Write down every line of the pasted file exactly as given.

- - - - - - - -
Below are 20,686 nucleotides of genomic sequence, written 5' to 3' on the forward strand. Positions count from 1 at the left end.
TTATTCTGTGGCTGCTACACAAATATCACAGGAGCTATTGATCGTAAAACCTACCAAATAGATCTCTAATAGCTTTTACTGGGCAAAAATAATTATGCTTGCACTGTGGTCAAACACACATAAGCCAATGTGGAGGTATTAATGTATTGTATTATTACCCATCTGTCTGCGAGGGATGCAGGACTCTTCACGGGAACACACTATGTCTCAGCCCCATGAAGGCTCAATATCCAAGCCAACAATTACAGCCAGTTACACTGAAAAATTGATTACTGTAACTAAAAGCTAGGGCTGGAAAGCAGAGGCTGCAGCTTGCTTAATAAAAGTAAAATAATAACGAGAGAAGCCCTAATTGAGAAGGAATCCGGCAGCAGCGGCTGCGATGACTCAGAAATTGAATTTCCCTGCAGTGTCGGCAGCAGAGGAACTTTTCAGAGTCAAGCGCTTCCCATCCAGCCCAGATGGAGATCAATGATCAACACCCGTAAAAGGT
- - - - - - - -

Below are 20,686 nucleotides of genomic sequence, written 5' to 3' on the forward strand. Positions count from 1 at the left end.
TTATTCTGTGGCTGCTACACAAATATCACAGGAGCTATTGATCGTAAAACCTACCAAATAGATCTCTAATAGCTTTTACTGGGCAAAAATAATTATGCTTGCACTGTGGTCAAACACACATAAGCCAATGTGGAGGTATTAATGTATTGTATTATTACCCATCTGTCTGCGAGGGATGCAGGACTCTTCACGGGAACACACTATGTCTCAGCCCCATGAAGGCTCAATATCCAAGCCAACAATTACAGCCAGTTACACTGAAAAATTGATTACTGTAACTAAAAGCTAGGGCTGGAAAGCAGAGGCTGCAGCTTGCTTAATAAAAGTAAAATAATAACGAGAGAAGCCCTAATTGAGAAGGAATCCGGCAGCAGCGGCTGCGATGACTCAGAAATTGAATTTCCCTGCAGTGTCGGCAGCAGAGGAACTTTTCAGAGTCAAGCGCTTCCCATCCAGCCCAGATGGAGATCAATGATCAACACCCGTAAAAGGT